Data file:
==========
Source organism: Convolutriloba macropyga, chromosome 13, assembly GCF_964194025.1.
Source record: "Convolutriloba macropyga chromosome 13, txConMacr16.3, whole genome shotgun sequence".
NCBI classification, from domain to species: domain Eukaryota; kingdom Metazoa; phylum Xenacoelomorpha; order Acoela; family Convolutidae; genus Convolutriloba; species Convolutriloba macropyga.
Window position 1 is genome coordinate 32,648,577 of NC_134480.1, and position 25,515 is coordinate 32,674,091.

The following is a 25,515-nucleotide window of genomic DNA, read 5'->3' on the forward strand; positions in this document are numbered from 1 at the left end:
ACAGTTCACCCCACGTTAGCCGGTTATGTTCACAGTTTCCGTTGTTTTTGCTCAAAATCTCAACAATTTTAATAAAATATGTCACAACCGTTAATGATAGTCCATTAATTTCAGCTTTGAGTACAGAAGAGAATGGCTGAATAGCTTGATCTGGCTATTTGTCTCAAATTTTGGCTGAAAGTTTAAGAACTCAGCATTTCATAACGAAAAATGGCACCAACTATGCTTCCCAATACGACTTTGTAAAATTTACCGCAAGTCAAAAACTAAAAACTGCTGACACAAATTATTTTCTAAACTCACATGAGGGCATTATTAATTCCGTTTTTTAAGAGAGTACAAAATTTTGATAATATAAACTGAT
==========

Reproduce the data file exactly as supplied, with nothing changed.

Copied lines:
Source organism: Convolutriloba macropyga, chromosome 13, assembly GCF_964194025.1.
Source record: "Convolutriloba macropyga chromosome 13, txConMacr16.3, whole genome shotgun sequence".
NCBI classification, from domain to species: domain Eukaryota; kingdom Metazoa; phylum Xenacoelomorpha; order Acoela; family Convolutidae; genus Convolutriloba; species Convolutriloba macropyga.
Window position 1 is genome coordinate 32,648,577 of NC_134480.1, and position 25,515 is coordinate 32,674,091.

The following is a 25,515-nucleotide window of genomic DNA, read 5'->3' on the forward strand; positions in this document are numbered from 1 at the left end:
ACAGTTCACCCCACGTTAGCCGGTTATGTTCACAGTTTCCGTTGTTTTTGCTCAAAATCTCAACAATTTTAATAAAATATGTCACAACCGTTAATGATAGTCCATTAATTTCAGCTTTGAGTACAGAAGAGAATGGCTGAATAGCTTGATCTGGCTATTTGTCTCAAATTTTGGCTGAAAGTTTAAGAACTCAGCATTTCATAACGAAAAATGGCACCAACTATGCTTCCCAATACGACTTTGTAAAATTTACCGCAAGTCAAAAACTAAAAACTGCTGACACAAATTATTTTCTAAACTCACATGAGGGCATTATTAATTCCGTTTTTTAAGAGAGTACAAAATTTTGATAATATAAACTGAT